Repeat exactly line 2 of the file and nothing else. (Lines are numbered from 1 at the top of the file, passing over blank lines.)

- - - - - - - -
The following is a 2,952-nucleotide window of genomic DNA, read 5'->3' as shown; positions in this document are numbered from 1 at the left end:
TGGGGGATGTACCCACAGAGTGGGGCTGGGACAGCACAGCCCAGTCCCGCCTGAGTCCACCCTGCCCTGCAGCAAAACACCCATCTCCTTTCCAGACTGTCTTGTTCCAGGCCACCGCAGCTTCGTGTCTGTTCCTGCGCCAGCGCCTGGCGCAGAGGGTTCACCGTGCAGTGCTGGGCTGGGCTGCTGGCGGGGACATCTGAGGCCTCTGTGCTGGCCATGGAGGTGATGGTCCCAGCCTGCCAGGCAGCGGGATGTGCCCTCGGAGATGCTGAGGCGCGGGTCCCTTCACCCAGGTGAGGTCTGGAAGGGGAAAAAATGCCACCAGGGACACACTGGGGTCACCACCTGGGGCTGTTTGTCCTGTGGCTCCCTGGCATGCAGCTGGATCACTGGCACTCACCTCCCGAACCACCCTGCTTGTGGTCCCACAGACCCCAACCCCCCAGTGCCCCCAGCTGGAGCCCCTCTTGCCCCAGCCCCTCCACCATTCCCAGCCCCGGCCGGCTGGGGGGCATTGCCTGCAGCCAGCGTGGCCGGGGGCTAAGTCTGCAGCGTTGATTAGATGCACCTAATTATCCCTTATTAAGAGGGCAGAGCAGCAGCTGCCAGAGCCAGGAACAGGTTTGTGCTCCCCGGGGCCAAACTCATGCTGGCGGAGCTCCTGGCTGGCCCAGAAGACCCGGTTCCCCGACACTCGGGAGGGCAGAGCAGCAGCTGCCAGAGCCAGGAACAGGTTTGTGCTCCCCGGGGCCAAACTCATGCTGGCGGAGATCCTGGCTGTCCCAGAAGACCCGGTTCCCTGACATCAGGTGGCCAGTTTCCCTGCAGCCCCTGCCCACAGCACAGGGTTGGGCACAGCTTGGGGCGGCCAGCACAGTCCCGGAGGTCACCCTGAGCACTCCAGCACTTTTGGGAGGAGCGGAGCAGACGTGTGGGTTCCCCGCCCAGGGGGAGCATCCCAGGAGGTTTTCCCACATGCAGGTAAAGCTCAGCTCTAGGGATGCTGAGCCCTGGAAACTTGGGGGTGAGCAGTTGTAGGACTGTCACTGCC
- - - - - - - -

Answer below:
TGGGGGATGTACCCACAGAGTGGGGCTGGGACAGCACAGCCCAGTCCCGCCTGAGTCCACCCTGCCCTGCAGCAAAACACCCATCTCCTTTCCAGACTGTCTTGTTCCAGGCCACCGCAGCTTCGTGTCTGTTCCTGCGCCAGCGCCTGGCGCAGAGGGTTCACCGTGCAGTGCTGGGCTGGGCTGCTGGCGGGGACATCTGAGGCCTCTGTGCTGGCCATGGAGGTGATGGTCCCAGCCTGCCAGGCAGCGGGATGTGCCCTCGGAGATGCTGAGGCGCGGGTCCCTTCACCCAGGTGAGGTCTGGAAGGGGAAAAAATGCCACCAGGGACACACTGGGGTCACCACCTGGGGCTGTTTGTCCTGTGGCTCCCTGGCATGCAGCTGGATCACTGGCACTCACCTCCCGAACCACCCTGCTTGTGGTCCCACAGACCCCAACCCCCCAGTGCCCCCAGCTGGAGCCCCTCTTGCCCCAGCCCCTCCACCATTCCCAGCCCCGGCCGGCTGGGGGGCATTGCCTGCAGCCAGCGTGGCCGGGGGCTAAGTCTGCAGCGTTGATTAGATGCACCTAATTATCCCTTATTAAGAGGGCAGAGCAGCAGCTGCCAGAGCCAGGAACAGGTTTGTGCTCCCCGGGGCCAAACTCATGCTGGCGGAGCTCCTGGCTGGCCCAGAAGACCCGGTTCCCCGACACTCGGGAGGGCAGAGCAGCAGCTGCCAGAGCCAGGAACAGGTTTGTGCTCCCCGGGGCCAAACTCATGCTGGCGGAGATCCTGGCTGTCCCAGAAGACCCGGTTCCCTGACATCAGGTGGCCAGTTTCCCTGCAGCCCCTGCCCACAGCACAGGGTTGGGCACAGCTTGGGGCGGCCAGCACAGTCCCGGAGGTCACCCTGAGCACTCCAGCACTTTTGGGAGGAGCGGAGCAGACGTGTGGGTTCCCCGCCCAGGGGGAGCATCCCAGGAGGTTTTCCCACATGCAGGTAAAGCTCAGCTCTAGGGATGCTGAGCCCTGGAAACTTGGGGGTGAGCAGTTGTAGGACTGTCACTGCC